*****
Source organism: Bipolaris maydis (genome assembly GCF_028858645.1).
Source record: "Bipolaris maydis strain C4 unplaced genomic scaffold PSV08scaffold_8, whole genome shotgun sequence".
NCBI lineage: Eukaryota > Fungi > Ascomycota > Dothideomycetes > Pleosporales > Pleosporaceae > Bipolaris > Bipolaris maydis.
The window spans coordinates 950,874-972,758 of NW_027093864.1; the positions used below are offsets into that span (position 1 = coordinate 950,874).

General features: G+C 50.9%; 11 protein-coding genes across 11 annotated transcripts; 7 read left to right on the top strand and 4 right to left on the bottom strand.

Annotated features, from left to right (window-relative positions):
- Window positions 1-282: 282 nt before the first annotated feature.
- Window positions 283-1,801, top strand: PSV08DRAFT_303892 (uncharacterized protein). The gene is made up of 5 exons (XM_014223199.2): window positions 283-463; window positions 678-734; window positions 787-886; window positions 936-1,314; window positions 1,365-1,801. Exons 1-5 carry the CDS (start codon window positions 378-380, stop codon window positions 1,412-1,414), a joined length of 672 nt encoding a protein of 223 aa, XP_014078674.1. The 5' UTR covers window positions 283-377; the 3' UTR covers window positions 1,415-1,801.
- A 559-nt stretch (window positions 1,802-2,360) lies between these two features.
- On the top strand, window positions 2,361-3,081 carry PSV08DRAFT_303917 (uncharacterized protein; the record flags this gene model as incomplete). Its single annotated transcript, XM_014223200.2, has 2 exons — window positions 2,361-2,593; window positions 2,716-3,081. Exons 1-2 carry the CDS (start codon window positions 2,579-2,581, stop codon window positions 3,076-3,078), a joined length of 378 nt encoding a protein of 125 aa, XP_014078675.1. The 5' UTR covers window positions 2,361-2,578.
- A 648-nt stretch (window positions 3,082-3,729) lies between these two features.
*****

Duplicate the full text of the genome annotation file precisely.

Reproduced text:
Source organism: Bipolaris maydis (genome assembly GCF_028858645.1).
Source record: "Bipolaris maydis strain C4 unplaced genomic scaffold PSV08scaffold_8, whole genome shotgun sequence".
NCBI lineage: Eukaryota > Fungi > Ascomycota > Dothideomycetes > Pleosporales > Pleosporaceae > Bipolaris > Bipolaris maydis.
The window spans coordinates 950,874-972,758 of NW_027093864.1; the positions used below are offsets into that span (position 1 = coordinate 950,874).

General features: G+C 50.9%; 11 protein-coding genes across 11 annotated transcripts; 7 read left to right on the top strand and 4 right to left on the bottom strand.

Annotated features, from left to right (window-relative positions):
- Window positions 1-282: 282 nt before the first annotated feature.
- Window positions 283-1,801, top strand: PSV08DRAFT_303892 (uncharacterized protein). The gene is made up of 5 exons (XM_014223199.2): window positions 283-463; window positions 678-734; window positions 787-886; window positions 936-1,314; window positions 1,365-1,801. Exons 1-5 carry the CDS (start codon window positions 378-380, stop codon window positions 1,412-1,414), a joined length of 672 nt encoding a protein of 223 aa, XP_014078674.1. The 5' UTR covers window positions 283-377; the 3' UTR covers window positions 1,415-1,801.
- A 559-nt stretch (window positions 1,802-2,360) lies between these two features.
- On the top strand, window positions 2,361-3,081 carry PSV08DRAFT_303917 (uncharacterized protein; the record flags this gene model as incomplete). Its single annotated transcript, XM_014223200.2, has 2 exons — window positions 2,361-2,593; window positions 2,716-3,081. Exons 1-2 carry the CDS (start codon window positions 2,579-2,581, stop codon window positions 3,076-3,078), a joined length of 378 nt encoding a protein of 125 aa, XP_014078675.1. The 5' UTR covers window positions 2,361-2,578.
- A 648-nt stretch (window positions 3,082-3,729) lies between these two features.